Medial Sphenoid Wing Meningioma: Orbitozygomatic Osteotomy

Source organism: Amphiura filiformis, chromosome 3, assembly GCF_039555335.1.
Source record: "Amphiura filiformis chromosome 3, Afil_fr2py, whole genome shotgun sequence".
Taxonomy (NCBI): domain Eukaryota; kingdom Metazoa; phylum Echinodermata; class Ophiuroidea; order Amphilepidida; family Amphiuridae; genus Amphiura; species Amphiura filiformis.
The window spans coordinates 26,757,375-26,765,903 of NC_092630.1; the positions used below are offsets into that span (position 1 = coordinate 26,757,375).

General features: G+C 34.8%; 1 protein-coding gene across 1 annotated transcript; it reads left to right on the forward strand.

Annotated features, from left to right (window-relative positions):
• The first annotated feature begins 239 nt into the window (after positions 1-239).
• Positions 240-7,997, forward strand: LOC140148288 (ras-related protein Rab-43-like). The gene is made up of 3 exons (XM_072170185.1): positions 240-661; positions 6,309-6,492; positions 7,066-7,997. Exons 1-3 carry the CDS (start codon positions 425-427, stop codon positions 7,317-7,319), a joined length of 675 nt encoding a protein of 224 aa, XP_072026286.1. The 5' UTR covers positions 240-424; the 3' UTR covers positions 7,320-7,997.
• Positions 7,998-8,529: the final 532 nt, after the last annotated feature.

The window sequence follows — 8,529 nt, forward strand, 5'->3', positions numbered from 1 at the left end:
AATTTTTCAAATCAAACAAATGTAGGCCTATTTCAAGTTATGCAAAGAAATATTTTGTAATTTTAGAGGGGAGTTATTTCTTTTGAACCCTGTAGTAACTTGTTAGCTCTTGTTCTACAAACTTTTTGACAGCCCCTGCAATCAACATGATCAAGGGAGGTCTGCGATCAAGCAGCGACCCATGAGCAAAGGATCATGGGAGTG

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Let's review the details of the approach and microsurgical strategies for a section of large medial sphenoid wing meningioma. This is a 36 year-old female who presented with left sided visual field dysfunction, MRI evaluation revealed a relatively large medial or mid sphenoid wing meningioma. There was minimal amount of edema associated with this tumor. You can see the MCA branches draping over the superior pole of the tumor and the ICA, now significantly encased more medially. Let's go ahead and review the approaches and the basics of the patient positioning. But before doing so you can see an MRA demonstrates the typical, dislocation and stretching of the proximal MC branches, as well as the ICA around the medial aspect of the tumor. The CT scan is useful to determine if there is any high prosthesis of the client or what process or the sphenoid wing associated with the tumor. A normal puncture is quite useful, no matter how big is the size of a tumor because early relaxation or the brain are those aggressive devascularization of the tumorized space without significant debulking. This early devascularization significantly improves the efficiency of the resection and minimizes the amount of blood loss. Let's go ahead and review the basics for patient positioning and our orbital zygomatic craniotomy. You can see the pin placement in this case, since this tumor was extending more cranially or it was relatively high writing and orbitozaidal madicraniotomy appear to be useful to improve the inferior to superior operative trajectory. We'll see, during the intradural part of the procedure, if such decision was appropriate or not. Here's the incision just behind the hairline, extending all the way to the contralateral mid-pupillary line. The head has turned about 30 to 40 degrees. Minimum head shave is appropriate. The incision is well injected with the local anesthetic mixed with epinephrin solution after draping the incision. The incision is completed and Raney clips are applied. I use a relatively wide spatular to immobilize the scalp away from the superficial temporalis fascia. This maneuver almost invariably protects the superficial temporal artery and avoids any inadvertent injury to the soft tissues underneath The ST is then dissected and protected if possible. Sculp flap is reflected interiorly in a separate layer from the temporalis muscle. And this subfascial technique is used to mobilize the fat pad. Here you can see the superficial temporalis fascia effect pad, as well as the deep temporalis fascia are mobilized in a single layer. The branches of the frontalis nerve are essentially within the superficial layer of the temporalis fascia and not directly within the fat pad. The frontal process of the zygoma is exposed. Further exposure of this process is necessary for performance of the modified one piece orbital zygomatic osteotomy. The orbital rim is also dissected. You can see the frontal zygomatic suture. The supraorbital nerve is mobilized out of its groove. If there's a foramen present, a piece of the bone surrounding the nerve is disconnected and mobilized with the nerve. Here's further exposure of the frontal process of zygoma. You can see that small piece of bone encircling the supraorbital nerve was disconnected and mobilized with the nerve anteriorly. Here's disconnection of the temporalis muscle The muscle is mobilized inferioraly and slightly posteriorly. A keyhole is placed just a few millimeters above and posterior to the frontal zygomatic suture. You can see the 45 degree angle between the shaft of the drill and the surface of the skull. Another burr hole is placed more posteriorly just below the superior temporal line. Here's the first osteotomy. Here's the second osteotomy. Here's an osteotomy along the anterior aspect of the orbital rim. Another osteotomy along the frontal process of zygoma. The orbital roof is disconnected through the keyhole using a small osteotome. The one piece orbiter zygomatic bone flap is next elevated. The lateral aspect of the orbital rufous sphenoid wing are resected. Here's periorbital. You just remove all part of the lesser sphenoid wing. Frontal sinus was inspected. It's mucosa was removed and a piece of muscle was placed within the sinus during this procedure, it was later exonerated. Additional pieces of the orbital roof can be removed to expand our subfrontal operative trajectory. Here you can see the final extent of bony removal to provide an unobstructed inferior to superior subfrontal operative trajectory. Sutures are placed along the more deeper part of the dura to mobilize the orbit inferiorly. Depressing the orbit gently using these retention sutures, further expands the operative corridor. Here's the final product for the exposure. Here's the microsurgical part of the operation. The latter aspect of the tumor has been devascularized from the mid portion of the sphenoid wing dura. The tumor is next debulked heavily. You can see aggressive devascularization are those efficient debulking without much bleeding, the tumor is then mobilized from the frontal lobe and the sub-frontal area, VMC branches. And more so specifically their distal branches are identified early. Here you can see some of these branches. I continue to debulk the tumor, and mobilize the capsule. I may argue that the orbital zygomatic craniotomy may not be necessary in this case. Here again are the distal MCA branches within the fisher. Tumor capsule is being carefully mobilized in fragments. They're cells that directly lead into the tumor, are carefully inspected and subsequently coagulated and cut. Arachnoid planes over the cerebrovascular structures are carefully preserved. Here's the subfrontal portion of the tumor. There is a vessel directly entering the mass. No exiting vessel is apparent. Therefore the small vessel was coagulated and cut. Piecemeal tumor removal continues, here you can see MCA branches and the MC bifurcation, as well as the ICA. Here you can see the optic nerve and carotid artery. The tumor around these cerebrovascular structures was also removed and the affected dura was heavily curated and coagulated to minimize the risk of future tumor recurrence. Post operative MRI demonstrated complete removal of the mass without any complicating features. And this patient made an excellent recovery, thank you.